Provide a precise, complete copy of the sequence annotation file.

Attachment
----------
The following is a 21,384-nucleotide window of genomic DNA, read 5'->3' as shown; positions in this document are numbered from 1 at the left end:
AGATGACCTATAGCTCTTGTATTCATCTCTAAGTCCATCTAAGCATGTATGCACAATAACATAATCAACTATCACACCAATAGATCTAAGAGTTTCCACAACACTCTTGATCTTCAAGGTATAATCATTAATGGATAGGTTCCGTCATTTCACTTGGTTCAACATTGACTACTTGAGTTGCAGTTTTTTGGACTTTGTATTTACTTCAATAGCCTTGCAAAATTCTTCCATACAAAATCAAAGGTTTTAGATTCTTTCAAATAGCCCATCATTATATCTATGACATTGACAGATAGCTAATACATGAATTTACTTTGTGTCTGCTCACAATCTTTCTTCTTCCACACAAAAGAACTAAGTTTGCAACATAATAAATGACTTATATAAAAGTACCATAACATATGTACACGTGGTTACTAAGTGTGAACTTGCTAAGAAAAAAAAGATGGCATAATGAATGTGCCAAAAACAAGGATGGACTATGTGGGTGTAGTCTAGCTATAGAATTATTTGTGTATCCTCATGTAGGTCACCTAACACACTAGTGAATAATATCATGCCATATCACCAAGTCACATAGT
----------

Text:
The following is a 21,384-nucleotide window of genomic DNA, read 5'->3' as shown; positions in this document are numbered from 1 at the left end:
AGATGACCTATAGCTCTTGTATTCATCTCTAAGTCCATCTAAGCATGTATGCACAATAACATAATCAACTATCACACCAATAGATCTAAGAGTTTCCACAACACTCTTGATCTTCAAGGTATAATCATTAATGGATAGGTTCCGTCATTTCACTTGGTTCAACATTGACTACTTGAGTTGCAGTTTTTTGGACTTTGTATTTACTTCAATAGCCTTGCAAAATTCTTCCATACAAAATCAAAGGTTTTAGATTCTTTCAAATAGCCCATCATTATATCTATGACATTGACAGATAGCTAATACATGAATTTACTTTGTGTCTGCTCACAATCTTTCTTCTTCCACACAAAAGAACTAAGTTTGCAACATAATAAATGACTTATATAAAAGTACCATAACATATGTACACGTGGTTACTAAGTGTGAACTTGCTAAGAAAAAAAAGATGGCATAATGAATGTGCCAAAAACAAGGATGGACTATGTGGGTGTAGTCTAGCTATAGAATTATTTGTGTATCCTCATGTAGGTCACCTAACACACTAGTGAATAATATCATGCCATATCACCAAGTCACATAGT